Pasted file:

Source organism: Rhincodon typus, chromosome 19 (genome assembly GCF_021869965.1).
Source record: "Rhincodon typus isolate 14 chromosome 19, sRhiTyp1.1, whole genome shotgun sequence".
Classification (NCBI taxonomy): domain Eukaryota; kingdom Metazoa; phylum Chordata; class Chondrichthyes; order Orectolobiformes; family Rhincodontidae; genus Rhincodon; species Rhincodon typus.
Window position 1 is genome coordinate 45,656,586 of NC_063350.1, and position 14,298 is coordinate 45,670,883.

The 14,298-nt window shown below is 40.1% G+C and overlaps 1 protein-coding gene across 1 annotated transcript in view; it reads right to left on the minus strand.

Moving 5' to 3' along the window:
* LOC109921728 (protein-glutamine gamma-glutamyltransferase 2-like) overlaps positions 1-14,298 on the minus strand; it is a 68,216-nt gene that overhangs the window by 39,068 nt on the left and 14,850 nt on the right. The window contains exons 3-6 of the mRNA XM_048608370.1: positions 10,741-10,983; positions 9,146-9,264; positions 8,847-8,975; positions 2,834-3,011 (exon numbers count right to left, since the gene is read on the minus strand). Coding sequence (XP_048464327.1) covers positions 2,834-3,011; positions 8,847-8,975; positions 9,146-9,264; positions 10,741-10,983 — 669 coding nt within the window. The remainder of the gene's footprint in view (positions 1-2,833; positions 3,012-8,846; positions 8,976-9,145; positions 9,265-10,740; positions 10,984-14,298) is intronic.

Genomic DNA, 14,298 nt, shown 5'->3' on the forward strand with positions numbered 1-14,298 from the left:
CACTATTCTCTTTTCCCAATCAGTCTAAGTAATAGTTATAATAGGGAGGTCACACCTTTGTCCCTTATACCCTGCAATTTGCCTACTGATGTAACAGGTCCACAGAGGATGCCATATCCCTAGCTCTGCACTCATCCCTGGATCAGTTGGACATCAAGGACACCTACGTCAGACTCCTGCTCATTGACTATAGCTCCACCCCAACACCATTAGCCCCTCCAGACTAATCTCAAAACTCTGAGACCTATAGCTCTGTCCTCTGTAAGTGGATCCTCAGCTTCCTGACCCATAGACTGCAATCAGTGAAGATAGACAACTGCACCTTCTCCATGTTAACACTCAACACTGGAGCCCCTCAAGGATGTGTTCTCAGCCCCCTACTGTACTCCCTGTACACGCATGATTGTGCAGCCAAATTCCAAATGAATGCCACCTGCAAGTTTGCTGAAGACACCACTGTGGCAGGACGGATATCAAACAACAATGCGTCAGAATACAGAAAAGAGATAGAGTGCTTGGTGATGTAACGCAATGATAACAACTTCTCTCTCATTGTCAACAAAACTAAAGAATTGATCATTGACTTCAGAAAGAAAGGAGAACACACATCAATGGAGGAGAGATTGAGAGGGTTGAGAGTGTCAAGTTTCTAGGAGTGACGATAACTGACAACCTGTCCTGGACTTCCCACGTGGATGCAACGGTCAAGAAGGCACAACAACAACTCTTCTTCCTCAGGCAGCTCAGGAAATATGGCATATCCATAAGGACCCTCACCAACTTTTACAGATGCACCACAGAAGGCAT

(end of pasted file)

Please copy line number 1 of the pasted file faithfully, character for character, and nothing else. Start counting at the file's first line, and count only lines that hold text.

Source organism: Rhincodon typus, chromosome 19 (genome assembly GCF_021869965.1).